So if you want to know the first positions of the output sequence , it suffices to know the first positions of the input sequence .

It turns out that this definition is equivalent to topological equivalence of functions , where is endowed with the discrete topology and carries the interval topology.

Nice, isn’t it?

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if then is a minor of .

Let’s call that statement (Hadw). We show that it is equivalent to the following statement:

(Hadw’): If is not a complete graph, then there is a minor of such that

- , and
- .

It is clear that (Hadw) implies (Hadw’). For the other direction, take any finite graph and let . If is complete, we are done. If not, use (Hadw’) and let be a proper minor such that . If is complete, we are done, otherwise use (Hadw’) again to get a proper minor of with . And so on. Since is finite, this procedure is bound to end at for some . We

have , and since the procedure ended at , the graph must be complete. So we get statement (Hadw).

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Endow with the following topology:

It is routine to verify that this is a topology on .

**Observation 1:** No sequence in converges to .

*Proof:* Let be any sequence. We distinguish two cases:

*Case 1:* For all the set is finite. Then we set . This is easily seen to be an open nbhood of and clearly doesn’t converge to .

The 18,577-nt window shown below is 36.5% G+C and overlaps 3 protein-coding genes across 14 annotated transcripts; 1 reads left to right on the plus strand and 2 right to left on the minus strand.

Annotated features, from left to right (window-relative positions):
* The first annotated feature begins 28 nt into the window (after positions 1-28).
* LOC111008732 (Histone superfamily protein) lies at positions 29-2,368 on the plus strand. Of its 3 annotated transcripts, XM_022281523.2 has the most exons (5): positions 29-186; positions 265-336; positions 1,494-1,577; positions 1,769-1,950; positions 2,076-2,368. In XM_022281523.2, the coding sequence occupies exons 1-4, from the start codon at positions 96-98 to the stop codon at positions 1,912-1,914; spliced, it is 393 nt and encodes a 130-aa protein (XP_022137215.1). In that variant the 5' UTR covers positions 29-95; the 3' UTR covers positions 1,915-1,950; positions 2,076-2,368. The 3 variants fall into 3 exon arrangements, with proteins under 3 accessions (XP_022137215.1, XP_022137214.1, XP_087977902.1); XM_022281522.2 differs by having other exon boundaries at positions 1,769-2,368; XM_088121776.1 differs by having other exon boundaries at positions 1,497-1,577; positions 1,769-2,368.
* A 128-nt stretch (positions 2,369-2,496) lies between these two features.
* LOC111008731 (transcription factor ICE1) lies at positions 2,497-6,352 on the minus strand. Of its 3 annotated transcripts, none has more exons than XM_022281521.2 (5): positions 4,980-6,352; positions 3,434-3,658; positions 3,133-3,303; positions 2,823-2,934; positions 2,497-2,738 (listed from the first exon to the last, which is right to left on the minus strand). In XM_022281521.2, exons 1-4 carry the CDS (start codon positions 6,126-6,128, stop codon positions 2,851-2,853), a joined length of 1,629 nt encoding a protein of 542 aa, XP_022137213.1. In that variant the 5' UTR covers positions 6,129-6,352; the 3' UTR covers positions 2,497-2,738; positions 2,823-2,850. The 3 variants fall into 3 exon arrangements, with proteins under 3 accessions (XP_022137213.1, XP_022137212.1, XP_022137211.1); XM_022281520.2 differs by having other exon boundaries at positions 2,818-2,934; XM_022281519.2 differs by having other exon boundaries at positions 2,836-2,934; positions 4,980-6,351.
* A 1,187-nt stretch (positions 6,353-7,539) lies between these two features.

*Case 2:* There is such that is infinite. Then is an open nbhood of , because for all with we have . Moreover, by the conditition described in the statement of Case 2, the sequence keeps “popping out” of and therefore does not converge to .

**Observation 2:** There is a sequence in such that is an accumulation point of .

*Proof:* Since is countable, there is a bijection from to and we let be that bijection.

So the sequence we constructed in Observation 2 has as an accumulation point, but no subsequence of converges to because of Observation 1!

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**Question**: Is there a map with the following properties:

- ;
- if such that then ;
- is translation-invariant, that is for and where .

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However, the limit does not always exist (examples?). So here is a modification and we define a map by

for all .

Question: is additive, that is for with do we have ? There is a surprising answer that I’ll post in a few days.

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Friendships, social networks, and the like are often modelled using simple graphs. People are represented by vertices, and each edge denotes a pair of friends. The set of friends, or neighbors, of a vertex is defined to be . The number of friends, or the degree of is set to be and the average number of the friends of a person’s friends is defined by .

We say that a person (or vertex) is *proud* if and . One interesting version of the question above is: Do there exist graphs such that more than half of the people are proud?

The following insight is elementary, but it was still a surprise for me: It turns out that the share of proud people can be arbitrarily close to .. In order to prove this, take any integer and consider the complete graph on points with *one edge removed*. It is easy to see that the 2 people adjacent to the sole edge that was removed are the only ones that are not proud. So the share of proud people is which converges to as grows large.